The next important factor to consider is the creative element. MG, for example, was famous for its bold advertising and taglines in UK back in the ’60s/’70s. “Our challenge, while entering India, was not only to maintain that brand persona, but also tweak the creative elements to appeal to the Indian market. Emotion and humour are other manifestations of creativity which are culture specific. Brands need to tread carefully and weigh up the risks associated with their creative choices which might directly impact their reputation,” added Singh.

Emmanuel Upputuru

Emmanuel Upputuru, CCO, Cheil Worldwide India, pointed out, “The attempt behind all global work is to find a universal insight that can connect with people across geographies. One of the best examples is Levi’s Circles.”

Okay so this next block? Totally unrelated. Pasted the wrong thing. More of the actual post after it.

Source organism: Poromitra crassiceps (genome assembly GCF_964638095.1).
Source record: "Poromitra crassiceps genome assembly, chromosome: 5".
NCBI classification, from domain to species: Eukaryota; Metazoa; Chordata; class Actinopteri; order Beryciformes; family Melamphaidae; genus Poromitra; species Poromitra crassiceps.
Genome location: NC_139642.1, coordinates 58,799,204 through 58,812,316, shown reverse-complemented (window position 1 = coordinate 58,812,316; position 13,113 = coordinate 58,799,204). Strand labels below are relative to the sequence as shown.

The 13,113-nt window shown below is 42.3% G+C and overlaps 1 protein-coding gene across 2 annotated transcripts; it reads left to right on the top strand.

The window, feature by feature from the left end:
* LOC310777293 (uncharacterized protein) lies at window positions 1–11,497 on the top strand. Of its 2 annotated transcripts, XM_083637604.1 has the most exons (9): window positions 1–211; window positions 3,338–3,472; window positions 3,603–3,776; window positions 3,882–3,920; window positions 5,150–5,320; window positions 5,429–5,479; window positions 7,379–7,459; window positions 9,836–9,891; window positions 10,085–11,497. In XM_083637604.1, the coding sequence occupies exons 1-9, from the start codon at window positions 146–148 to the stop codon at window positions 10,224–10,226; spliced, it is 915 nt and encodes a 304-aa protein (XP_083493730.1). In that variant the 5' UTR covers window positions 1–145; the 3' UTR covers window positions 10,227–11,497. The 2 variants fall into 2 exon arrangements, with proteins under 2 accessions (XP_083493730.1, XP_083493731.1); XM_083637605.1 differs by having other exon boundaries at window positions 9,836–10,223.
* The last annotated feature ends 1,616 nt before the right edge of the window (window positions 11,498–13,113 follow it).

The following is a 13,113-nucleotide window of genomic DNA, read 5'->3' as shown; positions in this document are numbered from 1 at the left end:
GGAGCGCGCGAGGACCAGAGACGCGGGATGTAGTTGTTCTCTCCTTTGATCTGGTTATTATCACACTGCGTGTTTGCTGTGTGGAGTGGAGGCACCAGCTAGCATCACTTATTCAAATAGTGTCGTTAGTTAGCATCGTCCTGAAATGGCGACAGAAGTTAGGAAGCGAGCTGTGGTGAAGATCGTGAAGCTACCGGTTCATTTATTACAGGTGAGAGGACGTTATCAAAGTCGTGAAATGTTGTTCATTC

There are, of course, sometimes when you take a global idea and reshoot with local talent. “I worked on a Motorola film that was reshot for markets across Asia and Africa,” saidUpputuru.

Moksh Chopra, Chief Marketing Officer, KFC India, said, “KFC is driven by a heart-led culture, stemming from our founder Colonel Sanders’ personal beliefs and values. We are proud to live up to the Colonel’s belief of giving back to communities in which we operate.”

Last year on the occasion of Colonel Sanders’ birthday, KFC celebrated their first-ever global community outreach effort through ‘Acts of Colonel-ness’. In a fitting tribute to the Colonel, KFC encouraged 300,000 team members in more than 130 countries around the world to participate in random acts of kindness in Colonel’s birthday week.

Adapting this global campaign locally, KFC India celebrated with a birthday party for more than 200 children at local schools in Gurgaon and Pune that are supported through KFC’s anti-hunger initiative – AddHope. Employees actively participated in making the celebration memorable for the children.”